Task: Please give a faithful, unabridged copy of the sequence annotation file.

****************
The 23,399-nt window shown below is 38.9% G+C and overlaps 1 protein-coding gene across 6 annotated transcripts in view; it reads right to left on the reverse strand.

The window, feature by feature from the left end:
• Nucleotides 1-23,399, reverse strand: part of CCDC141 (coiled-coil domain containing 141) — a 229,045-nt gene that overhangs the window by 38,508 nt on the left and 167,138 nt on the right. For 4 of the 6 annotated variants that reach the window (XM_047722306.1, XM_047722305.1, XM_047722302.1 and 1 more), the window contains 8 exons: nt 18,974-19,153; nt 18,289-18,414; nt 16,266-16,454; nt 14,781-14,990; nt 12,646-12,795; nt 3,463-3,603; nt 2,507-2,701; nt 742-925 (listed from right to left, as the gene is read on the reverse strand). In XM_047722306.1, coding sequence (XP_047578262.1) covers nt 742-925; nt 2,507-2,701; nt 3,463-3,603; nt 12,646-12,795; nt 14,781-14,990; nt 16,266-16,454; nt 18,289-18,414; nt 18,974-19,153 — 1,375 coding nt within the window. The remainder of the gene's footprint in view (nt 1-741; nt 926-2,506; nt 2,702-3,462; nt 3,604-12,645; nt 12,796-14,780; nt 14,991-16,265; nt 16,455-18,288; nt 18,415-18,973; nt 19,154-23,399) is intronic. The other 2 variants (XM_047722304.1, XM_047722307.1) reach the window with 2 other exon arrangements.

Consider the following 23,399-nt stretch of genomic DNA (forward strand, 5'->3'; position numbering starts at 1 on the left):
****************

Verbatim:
The 23,399-nt window shown below is 38.9% G+C and overlaps 1 protein-coding gene across 6 annotated transcripts in view; it reads right to left on the reverse strand.

The window, feature by feature from the left end:
• Nucleotides 1-23,399, reverse strand: part of CCDC141 (coiled-coil domain containing 141) — a 229,045-nt gene that overhangs the window by 38,508 nt on the left and 167,138 nt on the right. For 4 of the 6 annotated variants that reach the window (XM_047722306.1, XM_047722305.1, XM_047722302.1 and 1 more), the window contains 8 exons: nt 18,974-19,153; nt 18,289-18,414; nt 16,266-16,454; nt 14,781-14,990; nt 12,646-12,795; nt 3,463-3,603; nt 2,507-2,701; nt 742-925 (listed from right to left, as the gene is read on the reverse strand). In XM_047722306.1, coding sequence (XP_047578262.1) covers nt 742-925; nt 2,507-2,701; nt 3,463-3,603; nt 12,646-12,795; nt 14,781-14,990; nt 16,266-16,454; nt 18,289-18,414; nt 18,974-19,153 — 1,375 coding nt within the window. The remainder of the gene's footprint in view (nt 1-741; nt 926-2,506; nt 2,702-3,462; nt 3,604-12,645; nt 12,796-14,780; nt 14,991-16,265; nt 16,455-18,288; nt 18,415-18,973; nt 19,154-23,399) is intronic. The other 2 variants (XM_047722304.1, XM_047722307.1) reach the window with 2 other exon arrangements.

Consider the following 23,399-nt stretch of genomic DNA (forward strand, 5'->3'; position numbering starts at 1 on the left):